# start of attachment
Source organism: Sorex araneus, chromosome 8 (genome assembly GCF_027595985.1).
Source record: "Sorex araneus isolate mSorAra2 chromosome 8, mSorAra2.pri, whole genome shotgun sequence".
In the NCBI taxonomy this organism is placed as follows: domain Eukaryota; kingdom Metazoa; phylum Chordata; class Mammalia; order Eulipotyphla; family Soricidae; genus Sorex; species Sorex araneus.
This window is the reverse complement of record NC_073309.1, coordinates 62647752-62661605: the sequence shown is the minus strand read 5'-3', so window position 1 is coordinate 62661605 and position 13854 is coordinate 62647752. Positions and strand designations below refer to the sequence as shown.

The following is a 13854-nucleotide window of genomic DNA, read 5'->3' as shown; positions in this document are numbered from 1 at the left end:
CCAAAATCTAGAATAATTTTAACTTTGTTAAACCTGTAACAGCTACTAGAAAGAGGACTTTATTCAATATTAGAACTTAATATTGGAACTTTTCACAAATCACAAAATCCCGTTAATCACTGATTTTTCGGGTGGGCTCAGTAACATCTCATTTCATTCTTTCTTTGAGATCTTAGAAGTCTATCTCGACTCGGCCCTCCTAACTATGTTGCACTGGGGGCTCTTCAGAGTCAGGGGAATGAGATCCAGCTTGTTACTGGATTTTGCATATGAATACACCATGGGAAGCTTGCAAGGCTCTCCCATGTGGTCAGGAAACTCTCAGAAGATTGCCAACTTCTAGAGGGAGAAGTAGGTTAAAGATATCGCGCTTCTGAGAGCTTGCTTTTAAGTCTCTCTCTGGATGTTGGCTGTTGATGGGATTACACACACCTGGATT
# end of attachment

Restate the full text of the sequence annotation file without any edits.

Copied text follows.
Source organism: Sorex araneus, chromosome 8 (genome assembly GCF_027595985.1).
Source record: "Sorex araneus isolate mSorAra2 chromosome 8, mSorAra2.pri, whole genome shotgun sequence".
In the NCBI taxonomy this organism is placed as follows: domain Eukaryota; kingdom Metazoa; phylum Chordata; class Mammalia; order Eulipotyphla; family Soricidae; genus Sorex; species Sorex araneus.
This window is the reverse complement of record NC_073309.1, coordinates 62647752-62661605: the sequence shown is the minus strand read 5'-3', so window position 1 is coordinate 62661605 and position 13854 is coordinate 62647752. Positions and strand designations below refer to the sequence as shown.

The following is a 13854-nucleotide window of genomic DNA, read 5'->3' as shown; positions in this document are numbered from 1 at the left end:
CCAAAATCTAGAATAATTTTAACTTTGTTAAACCTGTAACAGCTACTAGAAAGAGGACTTTATTCAATATTAGAACTTAATATTGGAACTTTTCACAAATCACAAAATCCCGTTAATCACTGATTTTTCGGGTGGGCTCAGTAACATCTCATTTCATTCTTTCTTTGAGATCTTAGAAGTCTATCTCGACTCGGCCCTCCTAACTATGTTGCACTGGGGGCTCTTCAGAGTCAGGGGAATGAGATCCAGCTTGTTACTGGATTTTGCATATGAATACACCATGGGAAGCTTGCAAGGCTCTCCCATGTGGTCAGGAAACTCTCAGAAGATTGCCAACTTCTAGAGGGAGAAGTAGGTTAAAGATATCGCGCTTCTGAGAGCTTGCTTTTAAGTCTCTCTCTGGATGTTGGCTGTTGATGGGATTACACACACCTGGATT